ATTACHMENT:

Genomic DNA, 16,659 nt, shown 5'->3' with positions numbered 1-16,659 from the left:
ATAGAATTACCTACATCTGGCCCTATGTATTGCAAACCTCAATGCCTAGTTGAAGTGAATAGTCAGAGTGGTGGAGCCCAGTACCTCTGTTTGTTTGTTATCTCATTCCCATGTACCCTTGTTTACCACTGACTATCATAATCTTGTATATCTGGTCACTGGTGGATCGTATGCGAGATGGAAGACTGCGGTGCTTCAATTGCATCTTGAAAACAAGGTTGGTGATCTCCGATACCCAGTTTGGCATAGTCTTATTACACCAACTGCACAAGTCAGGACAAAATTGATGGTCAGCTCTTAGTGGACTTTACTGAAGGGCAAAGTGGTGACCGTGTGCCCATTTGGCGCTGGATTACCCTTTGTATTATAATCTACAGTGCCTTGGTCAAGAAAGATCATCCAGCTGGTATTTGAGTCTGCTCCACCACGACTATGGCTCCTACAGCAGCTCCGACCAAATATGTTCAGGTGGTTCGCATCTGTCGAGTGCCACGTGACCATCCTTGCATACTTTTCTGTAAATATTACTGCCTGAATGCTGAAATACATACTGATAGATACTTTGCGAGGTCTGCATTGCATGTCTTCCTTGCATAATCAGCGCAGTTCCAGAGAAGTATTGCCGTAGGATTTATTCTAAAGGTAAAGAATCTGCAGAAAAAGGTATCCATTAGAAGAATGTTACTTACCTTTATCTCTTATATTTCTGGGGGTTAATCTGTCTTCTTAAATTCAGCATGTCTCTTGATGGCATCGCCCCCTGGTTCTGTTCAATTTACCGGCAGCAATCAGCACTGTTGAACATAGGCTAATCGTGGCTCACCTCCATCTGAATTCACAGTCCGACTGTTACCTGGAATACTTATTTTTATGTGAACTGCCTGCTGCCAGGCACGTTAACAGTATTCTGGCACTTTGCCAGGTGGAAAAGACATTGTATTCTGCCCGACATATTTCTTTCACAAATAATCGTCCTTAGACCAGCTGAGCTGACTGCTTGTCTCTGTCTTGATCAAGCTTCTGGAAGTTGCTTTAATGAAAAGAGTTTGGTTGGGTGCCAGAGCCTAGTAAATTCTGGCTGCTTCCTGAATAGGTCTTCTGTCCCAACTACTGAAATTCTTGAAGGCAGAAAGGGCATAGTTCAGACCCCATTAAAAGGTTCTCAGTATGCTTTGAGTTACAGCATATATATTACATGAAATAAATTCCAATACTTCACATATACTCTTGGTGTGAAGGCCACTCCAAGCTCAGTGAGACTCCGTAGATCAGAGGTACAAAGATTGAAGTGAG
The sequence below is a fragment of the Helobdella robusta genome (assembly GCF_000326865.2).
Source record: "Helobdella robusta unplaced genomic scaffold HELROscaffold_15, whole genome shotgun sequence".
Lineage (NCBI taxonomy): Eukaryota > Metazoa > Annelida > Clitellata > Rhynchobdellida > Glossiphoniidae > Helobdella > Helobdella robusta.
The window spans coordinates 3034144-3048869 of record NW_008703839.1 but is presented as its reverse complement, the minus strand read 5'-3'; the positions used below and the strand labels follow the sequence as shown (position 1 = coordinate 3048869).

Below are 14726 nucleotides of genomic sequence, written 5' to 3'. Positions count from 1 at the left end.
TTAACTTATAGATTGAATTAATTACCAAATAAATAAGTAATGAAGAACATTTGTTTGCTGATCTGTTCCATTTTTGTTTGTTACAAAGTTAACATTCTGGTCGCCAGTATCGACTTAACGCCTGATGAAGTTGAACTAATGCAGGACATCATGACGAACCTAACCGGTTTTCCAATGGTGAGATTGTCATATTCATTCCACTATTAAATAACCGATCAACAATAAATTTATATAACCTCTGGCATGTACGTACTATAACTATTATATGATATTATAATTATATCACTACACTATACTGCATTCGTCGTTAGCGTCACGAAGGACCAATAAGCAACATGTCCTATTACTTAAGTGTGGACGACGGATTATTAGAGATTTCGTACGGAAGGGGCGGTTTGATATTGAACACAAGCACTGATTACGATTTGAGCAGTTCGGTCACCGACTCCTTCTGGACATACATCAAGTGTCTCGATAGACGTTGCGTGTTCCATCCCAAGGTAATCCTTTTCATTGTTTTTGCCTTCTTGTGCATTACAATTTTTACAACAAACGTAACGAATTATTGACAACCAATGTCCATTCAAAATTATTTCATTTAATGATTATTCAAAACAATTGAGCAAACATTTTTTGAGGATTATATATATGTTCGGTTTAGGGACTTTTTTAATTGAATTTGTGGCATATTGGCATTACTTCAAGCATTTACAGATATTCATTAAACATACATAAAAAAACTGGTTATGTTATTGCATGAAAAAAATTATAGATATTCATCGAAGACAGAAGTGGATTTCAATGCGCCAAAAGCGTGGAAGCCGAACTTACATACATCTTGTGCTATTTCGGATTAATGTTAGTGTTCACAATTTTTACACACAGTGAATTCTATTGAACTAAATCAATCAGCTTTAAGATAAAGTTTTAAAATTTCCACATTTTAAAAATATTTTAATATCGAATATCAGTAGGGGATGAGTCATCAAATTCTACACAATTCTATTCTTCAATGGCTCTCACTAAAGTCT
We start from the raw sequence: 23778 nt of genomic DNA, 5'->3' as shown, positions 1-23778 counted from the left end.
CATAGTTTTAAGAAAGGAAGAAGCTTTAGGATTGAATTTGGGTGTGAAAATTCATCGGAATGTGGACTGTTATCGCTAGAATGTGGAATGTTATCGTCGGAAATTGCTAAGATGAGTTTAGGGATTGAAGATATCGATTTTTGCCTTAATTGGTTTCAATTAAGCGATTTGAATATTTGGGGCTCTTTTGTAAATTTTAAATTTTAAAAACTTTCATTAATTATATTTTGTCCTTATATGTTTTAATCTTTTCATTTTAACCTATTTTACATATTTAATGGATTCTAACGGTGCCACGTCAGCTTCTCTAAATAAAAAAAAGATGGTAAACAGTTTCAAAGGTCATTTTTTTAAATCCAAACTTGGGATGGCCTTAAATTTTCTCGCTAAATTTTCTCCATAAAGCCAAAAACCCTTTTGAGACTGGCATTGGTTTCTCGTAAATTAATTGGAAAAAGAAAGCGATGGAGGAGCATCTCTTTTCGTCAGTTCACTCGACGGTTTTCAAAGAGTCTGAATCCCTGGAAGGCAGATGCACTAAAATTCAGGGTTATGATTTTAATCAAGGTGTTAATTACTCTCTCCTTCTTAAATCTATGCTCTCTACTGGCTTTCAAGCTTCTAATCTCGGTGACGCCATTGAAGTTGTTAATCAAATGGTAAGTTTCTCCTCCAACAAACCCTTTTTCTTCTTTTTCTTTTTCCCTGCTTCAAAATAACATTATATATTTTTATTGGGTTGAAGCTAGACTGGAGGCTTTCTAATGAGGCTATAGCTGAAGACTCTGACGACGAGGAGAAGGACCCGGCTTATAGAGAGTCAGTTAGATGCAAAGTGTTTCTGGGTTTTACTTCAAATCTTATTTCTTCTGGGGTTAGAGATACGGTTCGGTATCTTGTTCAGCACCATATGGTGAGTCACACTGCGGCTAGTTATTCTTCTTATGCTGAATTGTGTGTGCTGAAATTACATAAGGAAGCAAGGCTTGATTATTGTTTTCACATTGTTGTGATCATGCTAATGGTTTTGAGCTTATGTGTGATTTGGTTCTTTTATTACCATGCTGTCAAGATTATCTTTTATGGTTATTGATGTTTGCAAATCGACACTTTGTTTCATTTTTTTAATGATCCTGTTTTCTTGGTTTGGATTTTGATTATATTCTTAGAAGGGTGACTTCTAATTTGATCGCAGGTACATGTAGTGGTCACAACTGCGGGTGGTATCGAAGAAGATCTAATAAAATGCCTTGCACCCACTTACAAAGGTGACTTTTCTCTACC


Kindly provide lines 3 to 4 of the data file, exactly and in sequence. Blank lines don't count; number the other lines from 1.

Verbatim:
The sequence below is a fragment of the Helobdella robusta genome (assembly GCF_000326865.2).
Source record: "Helobdella robusta unplaced genomic scaffold HELROscaffold_15, whole genome shotgun sequence".